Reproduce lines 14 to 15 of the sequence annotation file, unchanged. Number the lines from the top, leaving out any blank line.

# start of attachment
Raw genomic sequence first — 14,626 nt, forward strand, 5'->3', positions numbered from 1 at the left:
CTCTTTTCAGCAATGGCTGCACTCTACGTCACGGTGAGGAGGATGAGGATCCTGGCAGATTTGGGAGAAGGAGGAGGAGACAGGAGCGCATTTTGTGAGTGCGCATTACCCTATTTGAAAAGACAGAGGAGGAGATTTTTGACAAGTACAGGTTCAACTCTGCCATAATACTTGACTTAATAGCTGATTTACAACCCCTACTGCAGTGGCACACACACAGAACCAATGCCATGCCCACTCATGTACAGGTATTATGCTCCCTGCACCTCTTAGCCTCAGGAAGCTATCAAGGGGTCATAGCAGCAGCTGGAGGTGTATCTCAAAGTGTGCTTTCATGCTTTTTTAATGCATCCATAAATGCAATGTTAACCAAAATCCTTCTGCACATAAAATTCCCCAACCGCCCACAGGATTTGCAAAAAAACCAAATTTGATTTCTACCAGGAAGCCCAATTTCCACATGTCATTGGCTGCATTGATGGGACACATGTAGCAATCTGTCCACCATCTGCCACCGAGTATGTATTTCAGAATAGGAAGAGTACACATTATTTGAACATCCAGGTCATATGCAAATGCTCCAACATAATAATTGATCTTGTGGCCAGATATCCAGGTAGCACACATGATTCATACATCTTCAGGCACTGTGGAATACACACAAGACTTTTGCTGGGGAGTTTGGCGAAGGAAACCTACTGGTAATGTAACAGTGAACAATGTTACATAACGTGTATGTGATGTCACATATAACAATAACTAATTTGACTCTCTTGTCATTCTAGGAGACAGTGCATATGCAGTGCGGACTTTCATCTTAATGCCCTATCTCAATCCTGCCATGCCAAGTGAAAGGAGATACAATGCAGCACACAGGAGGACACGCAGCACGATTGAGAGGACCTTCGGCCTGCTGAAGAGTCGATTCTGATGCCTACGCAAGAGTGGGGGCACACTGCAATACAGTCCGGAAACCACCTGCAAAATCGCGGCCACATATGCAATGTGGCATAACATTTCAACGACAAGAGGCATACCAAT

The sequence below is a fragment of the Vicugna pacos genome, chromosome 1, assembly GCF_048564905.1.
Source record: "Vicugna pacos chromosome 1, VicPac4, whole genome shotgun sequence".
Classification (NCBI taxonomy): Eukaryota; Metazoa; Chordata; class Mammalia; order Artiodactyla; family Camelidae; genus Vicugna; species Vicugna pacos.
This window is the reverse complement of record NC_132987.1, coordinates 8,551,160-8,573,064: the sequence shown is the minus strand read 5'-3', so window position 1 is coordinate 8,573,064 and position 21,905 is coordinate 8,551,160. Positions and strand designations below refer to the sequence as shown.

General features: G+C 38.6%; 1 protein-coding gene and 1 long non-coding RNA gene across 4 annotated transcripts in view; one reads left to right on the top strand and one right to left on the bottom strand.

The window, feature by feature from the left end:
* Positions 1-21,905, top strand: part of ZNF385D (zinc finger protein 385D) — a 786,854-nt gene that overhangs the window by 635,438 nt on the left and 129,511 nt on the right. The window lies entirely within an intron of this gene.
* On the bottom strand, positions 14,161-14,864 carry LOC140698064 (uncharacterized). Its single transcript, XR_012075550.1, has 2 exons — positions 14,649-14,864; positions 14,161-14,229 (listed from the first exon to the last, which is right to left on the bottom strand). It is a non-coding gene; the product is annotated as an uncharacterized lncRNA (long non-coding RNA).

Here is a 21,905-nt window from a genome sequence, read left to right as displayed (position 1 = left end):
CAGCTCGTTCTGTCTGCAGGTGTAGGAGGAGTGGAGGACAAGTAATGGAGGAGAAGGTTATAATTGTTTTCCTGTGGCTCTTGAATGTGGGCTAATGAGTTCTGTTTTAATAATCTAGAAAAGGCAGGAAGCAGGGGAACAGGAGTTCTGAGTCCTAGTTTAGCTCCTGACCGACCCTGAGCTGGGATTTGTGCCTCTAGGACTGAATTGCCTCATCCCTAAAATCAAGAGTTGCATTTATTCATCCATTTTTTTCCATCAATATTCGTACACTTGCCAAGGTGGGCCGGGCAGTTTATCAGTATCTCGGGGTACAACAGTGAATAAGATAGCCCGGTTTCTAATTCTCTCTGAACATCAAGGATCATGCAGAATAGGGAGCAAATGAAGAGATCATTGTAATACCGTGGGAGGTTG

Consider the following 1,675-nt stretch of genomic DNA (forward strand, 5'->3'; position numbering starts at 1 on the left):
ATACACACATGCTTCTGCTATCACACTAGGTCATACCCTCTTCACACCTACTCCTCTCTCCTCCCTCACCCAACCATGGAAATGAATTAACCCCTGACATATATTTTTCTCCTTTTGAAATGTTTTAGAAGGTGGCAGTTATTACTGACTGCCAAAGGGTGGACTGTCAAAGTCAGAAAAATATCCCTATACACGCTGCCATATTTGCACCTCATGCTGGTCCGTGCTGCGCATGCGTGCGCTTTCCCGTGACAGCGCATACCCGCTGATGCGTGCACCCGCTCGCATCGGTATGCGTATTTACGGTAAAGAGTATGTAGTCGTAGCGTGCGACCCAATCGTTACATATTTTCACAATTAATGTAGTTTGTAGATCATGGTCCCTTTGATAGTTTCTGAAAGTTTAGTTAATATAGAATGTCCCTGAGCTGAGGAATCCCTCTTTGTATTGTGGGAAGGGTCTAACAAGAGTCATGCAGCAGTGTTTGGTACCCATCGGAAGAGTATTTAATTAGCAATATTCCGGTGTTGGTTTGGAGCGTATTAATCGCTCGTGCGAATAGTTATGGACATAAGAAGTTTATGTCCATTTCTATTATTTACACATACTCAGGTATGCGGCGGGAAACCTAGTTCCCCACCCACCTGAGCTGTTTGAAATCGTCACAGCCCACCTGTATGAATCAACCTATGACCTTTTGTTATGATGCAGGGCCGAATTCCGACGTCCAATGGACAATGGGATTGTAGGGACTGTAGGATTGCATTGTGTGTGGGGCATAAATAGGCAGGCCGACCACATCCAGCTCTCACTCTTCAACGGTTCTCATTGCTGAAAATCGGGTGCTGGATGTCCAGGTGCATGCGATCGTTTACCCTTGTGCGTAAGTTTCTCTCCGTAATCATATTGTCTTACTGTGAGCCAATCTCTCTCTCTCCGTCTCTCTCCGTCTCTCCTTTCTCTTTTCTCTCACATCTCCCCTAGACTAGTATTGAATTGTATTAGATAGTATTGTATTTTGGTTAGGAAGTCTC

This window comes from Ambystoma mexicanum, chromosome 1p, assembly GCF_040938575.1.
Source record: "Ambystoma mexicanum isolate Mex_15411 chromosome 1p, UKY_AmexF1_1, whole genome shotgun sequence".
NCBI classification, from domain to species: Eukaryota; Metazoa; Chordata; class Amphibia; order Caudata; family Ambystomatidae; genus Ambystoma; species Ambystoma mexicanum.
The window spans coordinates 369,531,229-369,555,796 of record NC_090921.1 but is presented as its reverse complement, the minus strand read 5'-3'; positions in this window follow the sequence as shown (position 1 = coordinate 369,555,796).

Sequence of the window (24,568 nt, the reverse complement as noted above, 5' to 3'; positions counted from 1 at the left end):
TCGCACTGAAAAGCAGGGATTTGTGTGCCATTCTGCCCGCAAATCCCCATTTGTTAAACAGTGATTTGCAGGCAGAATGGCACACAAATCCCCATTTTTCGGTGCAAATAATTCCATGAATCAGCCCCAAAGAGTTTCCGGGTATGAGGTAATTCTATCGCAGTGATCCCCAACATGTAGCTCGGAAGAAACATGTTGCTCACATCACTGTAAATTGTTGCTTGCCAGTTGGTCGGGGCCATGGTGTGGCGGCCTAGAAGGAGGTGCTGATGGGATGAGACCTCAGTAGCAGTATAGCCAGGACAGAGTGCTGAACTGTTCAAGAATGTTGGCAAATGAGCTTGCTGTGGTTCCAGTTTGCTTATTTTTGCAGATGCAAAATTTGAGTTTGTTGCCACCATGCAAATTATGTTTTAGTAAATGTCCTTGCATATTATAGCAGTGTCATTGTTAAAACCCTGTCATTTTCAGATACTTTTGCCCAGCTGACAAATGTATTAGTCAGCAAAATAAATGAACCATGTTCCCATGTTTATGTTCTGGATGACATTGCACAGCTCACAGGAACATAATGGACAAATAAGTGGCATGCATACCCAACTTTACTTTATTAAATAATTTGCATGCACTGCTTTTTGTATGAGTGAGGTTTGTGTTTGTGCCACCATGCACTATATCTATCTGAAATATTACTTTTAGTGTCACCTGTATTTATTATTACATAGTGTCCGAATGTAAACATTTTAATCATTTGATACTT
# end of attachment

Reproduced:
ATACACACATGCTTCTGCTATCACACTAGGTCATACCCTCTTCACACCTACTCCTCTCTCCTCCCTCACCCAACCATGGAAATGAATTAACCCCTGACATATATTTTTCTCCTTTTGAAATGTTTTAGAAGGTGGCAGTTATTACTGACTGCCAAAGGGTGGACTGTCAAAGTCAGAAAAATATCCCTATACACGCTGCCATATTTGCACCTCATGCTGGTCCGTGCTGCGCATGCGTGCGCTTTCCCGTGACAGCGCATACCCGCTGATGCGTGCACCCGCTCGCATCGGTATGCGTATTTACGGTAAAGAGTATGTAGTCGTAGCGTGCGACCCAATCGTTACATATTTTCACAATTAATGTAGTTTGTAGATCATGGTCCCTTTGATAGTTTCTGAAAGTTTAGTTAATATAGAATGTCCCTGAGCTGAGGAATCCCTCTTTGTATTGTGGGAAGGGTCTAACAAGAGTCATGCAGCAGTGTTTGGTACCCATCGGAAGAGTATTTAATTAGCAATATTCCGGTGTTGGTTTGGAGCGTATTAATCGCTCGTGCGAATAGTTATGGACATAAGAAGTTTATGTCCATTTCTATTATTTACACATACTCAGGTATGCGGCGGGAAACCTAGTTCCCCACCCACCTGAGCTGTTTGAAATCGTCACAGCCCACCTGTATGAATCAACCTATGACCTTTTGTTATGATGCAGGGCCGAATTCCGACGTCCAATGGACAATGGGATTGTAGGGACTGTAGGATTGCATTGTGTGTGGGGCATAAATAGGCAGGCCGACCACATCCAGCTCTCACTCTTCAACGGTTCTCATTGCTGAAAATCGGGTGCTGGATGTCCAGGTGCATGCGATCGTTTACCCTTGTGCGTAAGTTTCTCTCCGTAATCATATTGTCTTACTGTGAGCCAATCTCTCTCTCTCCGTCTCTCTCCGTCTCTCCTTTCTCTTTTCTCTCACATCTCCCCTAGACTAGTATTGAATTGTATTAGATAGTATTGTATTTTGGTTAGGAAGTCTC

This window comes from Ambystoma mexicanum, chromosome 1p, assembly GCF_040938575.1.